On this large broadsheet advertisement, JTI is described as ‘a leading international tobacco company’ – see the very small print in the bottom right-hand corner of the image. It offers a letter from the UK Government’s Tobacco Policy Team to the Australian Department of Health and Ageing about a plain packaging ‘cost analysis’, obtained by a Freedom of Information request. It does not reveal ‘who’ submitted the request, and the passivity of this voice is misleading. The text is both censored and highlighted, which suggests a frame for this ‘free’ information that does put it better… despite the capitalised banner that states otherwise.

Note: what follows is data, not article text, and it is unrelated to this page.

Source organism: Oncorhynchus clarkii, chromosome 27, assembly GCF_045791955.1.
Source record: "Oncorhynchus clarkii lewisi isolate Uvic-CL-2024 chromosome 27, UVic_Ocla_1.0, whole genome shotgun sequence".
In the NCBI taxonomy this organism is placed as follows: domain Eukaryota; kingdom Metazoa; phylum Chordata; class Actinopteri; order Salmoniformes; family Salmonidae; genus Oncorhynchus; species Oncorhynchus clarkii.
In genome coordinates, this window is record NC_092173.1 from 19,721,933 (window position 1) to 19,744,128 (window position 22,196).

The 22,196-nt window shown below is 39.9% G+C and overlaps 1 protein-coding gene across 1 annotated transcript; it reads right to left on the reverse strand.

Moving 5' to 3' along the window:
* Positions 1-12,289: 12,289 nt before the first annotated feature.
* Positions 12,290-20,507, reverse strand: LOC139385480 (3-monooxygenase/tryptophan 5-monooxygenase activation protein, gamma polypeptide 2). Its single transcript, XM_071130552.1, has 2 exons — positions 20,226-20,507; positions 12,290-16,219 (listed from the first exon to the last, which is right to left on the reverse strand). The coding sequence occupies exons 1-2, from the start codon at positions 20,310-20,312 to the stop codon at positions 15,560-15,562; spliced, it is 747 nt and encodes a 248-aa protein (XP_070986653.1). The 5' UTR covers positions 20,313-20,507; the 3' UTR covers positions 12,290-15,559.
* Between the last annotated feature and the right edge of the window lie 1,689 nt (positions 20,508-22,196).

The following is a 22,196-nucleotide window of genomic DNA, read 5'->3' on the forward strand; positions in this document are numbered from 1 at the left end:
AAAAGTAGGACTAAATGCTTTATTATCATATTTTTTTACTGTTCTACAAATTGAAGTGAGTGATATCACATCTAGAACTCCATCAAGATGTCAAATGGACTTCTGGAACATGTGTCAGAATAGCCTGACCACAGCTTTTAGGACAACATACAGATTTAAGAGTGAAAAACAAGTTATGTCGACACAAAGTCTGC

This frame implies that ‘there isn’t any hard evidence’ to show that plain packaging for tobacco products ‘works’. These ‘works’ suggest an inability to stop people smoking, yet the lack of hard evidence seems to be the ‘truth’ the advertisement outlines. If this is the truth and there are no ‘works’ – i.e. it does not work – then why does the name of JTI appear as a signatory to the text? And whose ‘cost analysis’ is it anyway?